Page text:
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Surgery. 1982 Apr;91(4):383-9.

Pathogenesis and predictability of central venous catheter sepsis.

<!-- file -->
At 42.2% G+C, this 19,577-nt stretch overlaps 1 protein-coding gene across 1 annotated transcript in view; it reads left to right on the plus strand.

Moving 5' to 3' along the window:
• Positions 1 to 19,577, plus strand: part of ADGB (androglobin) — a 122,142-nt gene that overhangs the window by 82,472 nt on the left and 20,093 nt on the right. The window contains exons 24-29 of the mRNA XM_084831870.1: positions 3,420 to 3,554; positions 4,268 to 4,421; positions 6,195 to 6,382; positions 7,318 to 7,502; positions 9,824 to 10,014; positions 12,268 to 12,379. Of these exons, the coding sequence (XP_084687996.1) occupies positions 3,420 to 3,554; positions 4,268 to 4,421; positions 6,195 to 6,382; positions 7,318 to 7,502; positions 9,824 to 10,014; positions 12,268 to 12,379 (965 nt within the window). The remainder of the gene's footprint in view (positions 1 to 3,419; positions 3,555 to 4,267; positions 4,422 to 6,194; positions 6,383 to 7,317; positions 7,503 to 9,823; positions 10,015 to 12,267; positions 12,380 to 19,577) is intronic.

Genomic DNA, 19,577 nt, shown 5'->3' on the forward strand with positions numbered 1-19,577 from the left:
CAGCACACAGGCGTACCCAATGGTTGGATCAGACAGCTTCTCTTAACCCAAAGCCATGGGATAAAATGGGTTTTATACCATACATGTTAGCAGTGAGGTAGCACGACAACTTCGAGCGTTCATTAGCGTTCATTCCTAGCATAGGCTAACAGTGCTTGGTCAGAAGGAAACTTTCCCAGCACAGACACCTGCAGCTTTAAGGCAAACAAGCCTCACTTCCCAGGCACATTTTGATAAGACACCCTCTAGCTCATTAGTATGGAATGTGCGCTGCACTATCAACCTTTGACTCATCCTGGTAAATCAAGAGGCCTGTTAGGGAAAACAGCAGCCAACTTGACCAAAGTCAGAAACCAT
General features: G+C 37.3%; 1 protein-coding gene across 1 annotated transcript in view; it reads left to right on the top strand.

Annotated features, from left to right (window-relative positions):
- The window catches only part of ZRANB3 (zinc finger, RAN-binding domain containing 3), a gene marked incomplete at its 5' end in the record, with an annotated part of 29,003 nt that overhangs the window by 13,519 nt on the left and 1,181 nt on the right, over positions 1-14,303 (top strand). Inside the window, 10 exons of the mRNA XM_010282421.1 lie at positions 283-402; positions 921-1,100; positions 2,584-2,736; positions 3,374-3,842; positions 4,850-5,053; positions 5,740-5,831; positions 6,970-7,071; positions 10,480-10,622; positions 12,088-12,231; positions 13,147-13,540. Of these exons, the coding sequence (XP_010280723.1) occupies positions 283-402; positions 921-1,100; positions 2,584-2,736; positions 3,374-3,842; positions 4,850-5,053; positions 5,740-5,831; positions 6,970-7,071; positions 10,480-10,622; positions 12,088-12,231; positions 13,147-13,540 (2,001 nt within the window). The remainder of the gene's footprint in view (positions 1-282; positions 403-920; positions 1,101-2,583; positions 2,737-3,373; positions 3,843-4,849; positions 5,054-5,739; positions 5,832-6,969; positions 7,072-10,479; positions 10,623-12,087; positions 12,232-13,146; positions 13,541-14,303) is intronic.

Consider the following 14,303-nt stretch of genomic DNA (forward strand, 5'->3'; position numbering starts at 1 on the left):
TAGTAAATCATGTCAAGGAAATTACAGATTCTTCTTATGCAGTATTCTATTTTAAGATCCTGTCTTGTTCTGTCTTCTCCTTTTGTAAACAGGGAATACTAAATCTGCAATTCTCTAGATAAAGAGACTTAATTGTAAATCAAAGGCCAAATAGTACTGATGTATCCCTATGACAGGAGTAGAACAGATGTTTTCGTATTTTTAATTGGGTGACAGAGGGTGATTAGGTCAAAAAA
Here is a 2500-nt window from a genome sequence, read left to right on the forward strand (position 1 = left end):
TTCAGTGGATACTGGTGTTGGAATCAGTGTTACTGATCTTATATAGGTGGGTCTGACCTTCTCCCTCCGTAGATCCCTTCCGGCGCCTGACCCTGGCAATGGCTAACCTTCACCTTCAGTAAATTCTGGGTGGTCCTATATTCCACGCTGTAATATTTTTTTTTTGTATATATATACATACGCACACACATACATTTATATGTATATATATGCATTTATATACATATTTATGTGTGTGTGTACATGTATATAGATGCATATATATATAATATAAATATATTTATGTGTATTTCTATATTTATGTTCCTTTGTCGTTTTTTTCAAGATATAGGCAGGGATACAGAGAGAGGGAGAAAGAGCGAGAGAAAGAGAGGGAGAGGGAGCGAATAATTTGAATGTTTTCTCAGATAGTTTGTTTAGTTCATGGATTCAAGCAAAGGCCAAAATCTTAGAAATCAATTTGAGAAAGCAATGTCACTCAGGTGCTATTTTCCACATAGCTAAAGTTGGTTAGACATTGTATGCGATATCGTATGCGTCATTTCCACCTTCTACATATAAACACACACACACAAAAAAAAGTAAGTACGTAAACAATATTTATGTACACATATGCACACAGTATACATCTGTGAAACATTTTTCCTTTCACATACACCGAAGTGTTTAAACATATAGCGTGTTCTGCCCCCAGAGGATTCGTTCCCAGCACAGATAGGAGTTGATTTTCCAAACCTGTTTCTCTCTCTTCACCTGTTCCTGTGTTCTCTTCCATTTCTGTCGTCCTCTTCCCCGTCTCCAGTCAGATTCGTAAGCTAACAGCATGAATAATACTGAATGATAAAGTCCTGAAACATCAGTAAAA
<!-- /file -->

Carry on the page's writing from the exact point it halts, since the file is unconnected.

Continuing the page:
The purposes of this study were to analyze the causes and routes of infection of indwelling central venous catheters and to improve the diagnosis of catheter sepsis before the removal of the cannula. One hundred forty catheter tips were prospectively studies; also, cultures of 52 proximal segments of catheters, 44 swabs of the subcutaneous segment, 195 skin entry sites, 181 infusional fluids, 208 blood samples, and 106 infected distant sites were examined. The catheter sepsis rate was 7.6%, but this sepsis was primary in only 3.4%, because in 4.2% prior isolation of organisms from the wound, urine, throat, or sputum was possible, indicating that the catheter was not primarily responsible for the infection. Primary infection always disappears with removal of the cannula (with or without antibiotics), whereas the course of the secondary infection is related to the gravity of the infected foci and the involved microorganisms. Contamination of the infusional fluid, the skin entry site, and some distant foci carry a real risk of seeding the catheter (from 5.8% to 19.5%). The cultures of the skin entry sites, infusional fluids, distant foci, and the subcutaneous segment of the catheter did not prove useful in predicting the infection. Only the blood cultures were a reliable diagnostic tool: a positive blood culture meant colonization of the catheter tip in 44% of cases and sepsis in 36%. Although the potential colonization varied greatly for different microorganisms, the growth of microorganisms in the blood was a strong indication for removing the cannula.

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